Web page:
Climate Change in Los Angeles County: Grid Vulnerability to Extreme Heat

Identifying communities most affected by climate change-related heat events to formulate effective and targeted responses.

The Regents of the University of California, on behalf of the Los Angeles Campus


Los Angeles, CA

Recipient Location


Senate District


Assembly District



Amount Spent



Project Status

Project Result

This project was completed in 2018. The final report is available online as part of California's Fourth Climate Change Assessment at [a href="…]. The research team projected peak demand for Los Angeles County due to climate change. An 8-11% increase of substation capacity, DER, or peak load shifting will be needed throughout Los Angeles County to keep substation load factors at or below 1 during the worst-case heat waves by 2060. The team conducted an extensive outreach effort to inform utilities and others. The team is briefing CPUC for R.18-04-019 on strategies and guidance for climate change adaptation. Three journal papers will be published. The South Bay Cities Council of Governments intends to use the electricity demand and grid vulnerability projections in developing their climate action plan.

The Issue

Because Los Angeles County is such a geographically diverse region, the impacts of climate change will be experienced differently across neighborhoods. Understanding the localized effects of climate change and the impacts on communities has been difficult to assess. Research predicts the Los Angeles region will be warmer by 3-5 degrees F annually by mid-century, and will have an increase in the number of "extreme heat days" varying regionally, with some cities experiencing up to 5-6 times their current levels. What is still unknown however, is how and where these increases in temperature will impact the electric grid.

Project Innovation

This project developed a sophisticated description of future electric grid demand, response, and vulnerability due to increased (and prolonged) heat events in Southern California Edison territory under current and future climate scenarios. It will enable innovative grid management and operation strategies and will identify adaptation guidance. Researchers provided the information to local governments, regional and state agencies, utilities, and the general public in tangible, easy-to-understand policy briefs to enhance local and state capacity to respond to potential disruptions in distribution due to climate change.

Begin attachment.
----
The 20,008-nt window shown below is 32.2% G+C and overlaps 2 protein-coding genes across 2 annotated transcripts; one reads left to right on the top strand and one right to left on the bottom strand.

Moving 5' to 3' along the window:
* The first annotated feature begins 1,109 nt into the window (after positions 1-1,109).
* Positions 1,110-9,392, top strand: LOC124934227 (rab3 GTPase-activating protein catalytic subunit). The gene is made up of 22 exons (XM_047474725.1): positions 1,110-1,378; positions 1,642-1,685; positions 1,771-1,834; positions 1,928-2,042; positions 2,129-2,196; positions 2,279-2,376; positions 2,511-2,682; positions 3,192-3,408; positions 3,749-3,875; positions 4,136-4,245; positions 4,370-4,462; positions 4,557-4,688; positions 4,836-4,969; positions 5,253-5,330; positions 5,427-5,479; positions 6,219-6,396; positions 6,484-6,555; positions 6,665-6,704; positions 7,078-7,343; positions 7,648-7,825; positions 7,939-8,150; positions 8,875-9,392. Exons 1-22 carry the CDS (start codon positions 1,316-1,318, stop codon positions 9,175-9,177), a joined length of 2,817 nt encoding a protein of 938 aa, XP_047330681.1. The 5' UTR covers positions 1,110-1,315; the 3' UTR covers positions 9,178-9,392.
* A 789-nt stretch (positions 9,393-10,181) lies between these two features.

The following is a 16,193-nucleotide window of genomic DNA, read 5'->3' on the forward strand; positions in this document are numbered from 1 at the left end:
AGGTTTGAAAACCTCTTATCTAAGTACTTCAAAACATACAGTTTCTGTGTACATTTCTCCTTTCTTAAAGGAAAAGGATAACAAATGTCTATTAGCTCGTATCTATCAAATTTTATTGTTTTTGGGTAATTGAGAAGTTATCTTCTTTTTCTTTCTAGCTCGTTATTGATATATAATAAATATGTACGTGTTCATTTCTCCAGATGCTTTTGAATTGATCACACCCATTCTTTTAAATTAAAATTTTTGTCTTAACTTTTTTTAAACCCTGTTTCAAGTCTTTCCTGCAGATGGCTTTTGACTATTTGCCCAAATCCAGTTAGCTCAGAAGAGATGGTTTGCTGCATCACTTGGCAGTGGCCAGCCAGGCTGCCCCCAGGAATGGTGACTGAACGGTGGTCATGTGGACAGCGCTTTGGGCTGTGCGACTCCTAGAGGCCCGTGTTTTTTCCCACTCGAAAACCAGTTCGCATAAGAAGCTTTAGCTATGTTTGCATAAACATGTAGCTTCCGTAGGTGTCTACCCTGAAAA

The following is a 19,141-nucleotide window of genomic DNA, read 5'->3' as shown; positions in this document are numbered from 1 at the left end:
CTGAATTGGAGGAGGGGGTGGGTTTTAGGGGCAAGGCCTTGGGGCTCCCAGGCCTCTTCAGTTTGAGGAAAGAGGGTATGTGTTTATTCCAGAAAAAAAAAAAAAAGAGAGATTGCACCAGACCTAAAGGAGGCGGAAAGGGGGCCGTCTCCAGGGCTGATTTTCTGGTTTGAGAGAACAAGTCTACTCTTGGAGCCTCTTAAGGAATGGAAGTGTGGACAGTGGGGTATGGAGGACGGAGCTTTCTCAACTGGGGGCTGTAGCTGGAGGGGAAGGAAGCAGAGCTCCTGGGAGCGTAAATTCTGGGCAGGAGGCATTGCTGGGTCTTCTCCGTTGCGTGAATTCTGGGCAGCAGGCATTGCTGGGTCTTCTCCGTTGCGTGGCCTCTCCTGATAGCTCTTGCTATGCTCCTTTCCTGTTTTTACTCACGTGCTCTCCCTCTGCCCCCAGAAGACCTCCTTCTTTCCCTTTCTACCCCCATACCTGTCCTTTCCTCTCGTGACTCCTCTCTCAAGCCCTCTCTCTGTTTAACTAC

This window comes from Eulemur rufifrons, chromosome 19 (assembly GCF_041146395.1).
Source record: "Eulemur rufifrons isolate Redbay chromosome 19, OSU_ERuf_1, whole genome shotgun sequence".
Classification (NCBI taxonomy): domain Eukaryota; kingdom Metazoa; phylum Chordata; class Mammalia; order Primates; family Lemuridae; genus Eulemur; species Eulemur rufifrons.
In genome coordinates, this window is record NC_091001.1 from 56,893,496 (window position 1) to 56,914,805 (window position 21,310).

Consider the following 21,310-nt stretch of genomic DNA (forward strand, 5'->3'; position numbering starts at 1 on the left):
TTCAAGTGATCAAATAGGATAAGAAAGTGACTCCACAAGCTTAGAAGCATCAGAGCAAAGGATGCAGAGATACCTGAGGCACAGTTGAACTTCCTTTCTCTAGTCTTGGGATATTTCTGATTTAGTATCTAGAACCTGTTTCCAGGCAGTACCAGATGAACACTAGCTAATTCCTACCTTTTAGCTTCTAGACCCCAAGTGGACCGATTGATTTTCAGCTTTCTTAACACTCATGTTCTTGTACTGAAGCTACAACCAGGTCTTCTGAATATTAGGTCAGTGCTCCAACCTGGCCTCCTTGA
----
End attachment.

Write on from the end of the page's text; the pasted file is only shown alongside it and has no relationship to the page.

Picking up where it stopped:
Project Benefits

The project integrated a set of models in a novel way to link new results on extreme heat events in Los Angeles County with electricity demand projections that respond to these events and then to model how these climate impacts would affect the vulnerability of electricity supply and the transmission and distribution networks. Doing so created a greater level of understanding on where the grid is most vulnerable, which neighborhoods each circuit serves, and what types of adaptation measures may need to be taken by the utility as well as state, regional, and local actors. The project can equally help guide investments in distributed generation that could alleviate pressure on the conventional electricity generation system.

Lower Costs


This study could lead to lowered costs for ratepayers by providing utilities and policymakers with new information relevant to where and how to prioritize capital investments in the grid. Results from this project will inform where and how implementation of distributed generation should be prioritized to meet future demand, mitigate risk of component failures and outages, and transition to a more resilient and cost-effective grid.

Greater Reliability


This project identified conditions under which grid systems may be vulnerable to capacity shortages and outages due to extreme heat, as well as mitigation options that could prevent such outages. These vulnerabilities were identified for specific census block groups and components within the region. Identifying specific vulnerabilities enables improvements in risk management and long-term planning processes to ensure resource adequacy, demand-side management options, and delivery system capabilities that provide uninterrupted power services. An unanticipated finding revealed the greater energy efficiency of common wall residences and provide greater reliability through reducing demand.

Increase Safety


Proactive prevention of outages improves safety directly by mitigating potential for explosive fire hazards in oil-based transformers due to power overloading, and indirectly by mitigating potential for major interruptions in other services that depend on electricity. As this analysis was mapped out geographically, it facilitates the identification of and planning for those ratepayer communities at greatest risk.

Key Project Members

Project Member

Marina McLeod

Program Representative



Arizona State University


Match Partners


County of Los Angeles


The Regents of the University of California, on behalf of the Los Angeles Campus


Contact the Team